FAIRMADE. Yes, you read that correctly – not just Fair Trade or homemade but a whole new term for the chocolate industry! FAIRMADE both extends and combines the concepts of Fair Trade and Made at Origin.
We eat with our eyes first, right? Craft chocolate enthusiasts soak in their first impression of chocolate by examining the packaging. For the savvy consumer, it now seems commonplace to look for the origin of the cacao beans from which their fine chocolate gets made. This information increasingly appears on craft chocolate labels, ranging in specification from a single country (i.e. origin) to a single estate or plantation. However, this geographical information only tells one half of the story – specifically the source of the beans – but rarely paints the full picture with a clear identification of the location where the actual chocolate production took place. Instead, we usually must flip over the bar, squint at the fine print and then often read a generic locality of production, often somewhere in northern Europe or the United States where cacao does not grow.
Simply buying different bars from different makers that use a variety of bean origins plays an important role in recognizing and promoting the uniqueness of craft chocolate. However, supporting production at “origin” by buying chocolate made in the same place where the harvest occurs connects the consumers to a network of origin supplier communities.
Furthermore, in-country production considerably shortens the supply chain, increases transparency and reduces the extraneous costs associated with transporting materials across the globe to make chocolate. Financial investments remain in the country and help support further economic growth, sustainability of cocoa farming and social initiatives that overall improve the lives of cocoa farmers and the infrastructure needed for their participation in the global marketplace.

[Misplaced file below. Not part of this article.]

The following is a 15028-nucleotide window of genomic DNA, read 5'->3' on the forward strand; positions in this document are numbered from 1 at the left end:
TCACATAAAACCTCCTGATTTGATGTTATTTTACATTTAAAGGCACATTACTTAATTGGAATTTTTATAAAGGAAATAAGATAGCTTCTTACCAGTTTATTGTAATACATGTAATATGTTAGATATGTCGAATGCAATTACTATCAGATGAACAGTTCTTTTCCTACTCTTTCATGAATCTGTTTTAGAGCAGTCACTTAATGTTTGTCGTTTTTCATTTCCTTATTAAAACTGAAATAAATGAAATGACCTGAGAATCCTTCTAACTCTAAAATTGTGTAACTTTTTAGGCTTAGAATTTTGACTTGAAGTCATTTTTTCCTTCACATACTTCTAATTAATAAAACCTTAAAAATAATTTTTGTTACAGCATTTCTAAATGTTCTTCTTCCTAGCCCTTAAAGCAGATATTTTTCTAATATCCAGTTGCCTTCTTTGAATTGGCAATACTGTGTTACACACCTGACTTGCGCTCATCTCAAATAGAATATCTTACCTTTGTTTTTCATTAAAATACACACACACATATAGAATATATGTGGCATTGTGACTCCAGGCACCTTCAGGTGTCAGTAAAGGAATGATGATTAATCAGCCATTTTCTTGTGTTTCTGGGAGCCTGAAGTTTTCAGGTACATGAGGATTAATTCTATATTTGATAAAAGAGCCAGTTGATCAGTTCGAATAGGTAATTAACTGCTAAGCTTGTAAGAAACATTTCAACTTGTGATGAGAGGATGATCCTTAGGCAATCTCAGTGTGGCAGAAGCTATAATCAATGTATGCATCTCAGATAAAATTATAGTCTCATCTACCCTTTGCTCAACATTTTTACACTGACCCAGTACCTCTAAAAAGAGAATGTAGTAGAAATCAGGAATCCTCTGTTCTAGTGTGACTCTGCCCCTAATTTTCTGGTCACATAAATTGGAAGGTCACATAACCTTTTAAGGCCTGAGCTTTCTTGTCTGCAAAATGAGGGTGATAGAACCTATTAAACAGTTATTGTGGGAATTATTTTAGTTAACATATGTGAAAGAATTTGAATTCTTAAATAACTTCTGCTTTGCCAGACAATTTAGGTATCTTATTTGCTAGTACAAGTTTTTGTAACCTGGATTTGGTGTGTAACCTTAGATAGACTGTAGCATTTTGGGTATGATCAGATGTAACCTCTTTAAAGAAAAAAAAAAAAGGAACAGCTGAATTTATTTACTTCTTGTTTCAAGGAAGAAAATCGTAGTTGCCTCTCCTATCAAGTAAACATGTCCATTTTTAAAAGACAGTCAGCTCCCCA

The Fine Chocolate Industry Association Fine Chocolate Glossary team find ourselves both honored and psyched to welcome a new word for industry consideration. As an open source glossary, we want to gather explanations of existing terms used in the chocolate industry. No term remains fixed or unchangeable. Rather, the Glossary serves as a “living document,” created to encourage dialogue and respectful debate among diverse voices. Integration of collective experiences reflect and represent the diversity of the cocoa and chocolate industries. Besides refining our understanding of existing terms, we also want to have the option to fill in existing gaps in our language with new terminology.
The coining of the term “FAIRMADE” by Brett Beach, Co-Founder of MIA, grants us our inaugural opportunity to test out the feedback function of the Glossary.
Feedback on the term can be submitted through the Glossary’s standard form (next to the last question).
With this press release, we will open a special 2-week comment period, ending soon after the June 24th FCIA Meeting in New York City where the Glossary Team will conduct a Lunch and Learn Workshop. Following this intensive push for comments, we will work collaboratively with Brett to incorporate the feedback from the form, FCIA members and combine it with what he gathers from stakeholders at origin. This will help illustrate how a Glossary entry may be modified, expanded and ultimately improved. As with all entries, anyone can provide feedback at any time, but we wanted to emphasize our desire for commentary from the industry with this new term.
Brett chose to launch FAIRMADE as a glossary submission “to give origin makers a shared identity and help create more awareness of the social impact and economic benefits of manufacturing chocolate in cocoa-producing countries.” Eventually we may see this term adopted for other commodities. Consequently, the process of review provided by the Glossary Feedback mechanism creates the possibility of collaboration and partnerships to make the term the most user-friendly it can be for the industry and the most beneficial it can be for those producing the products.
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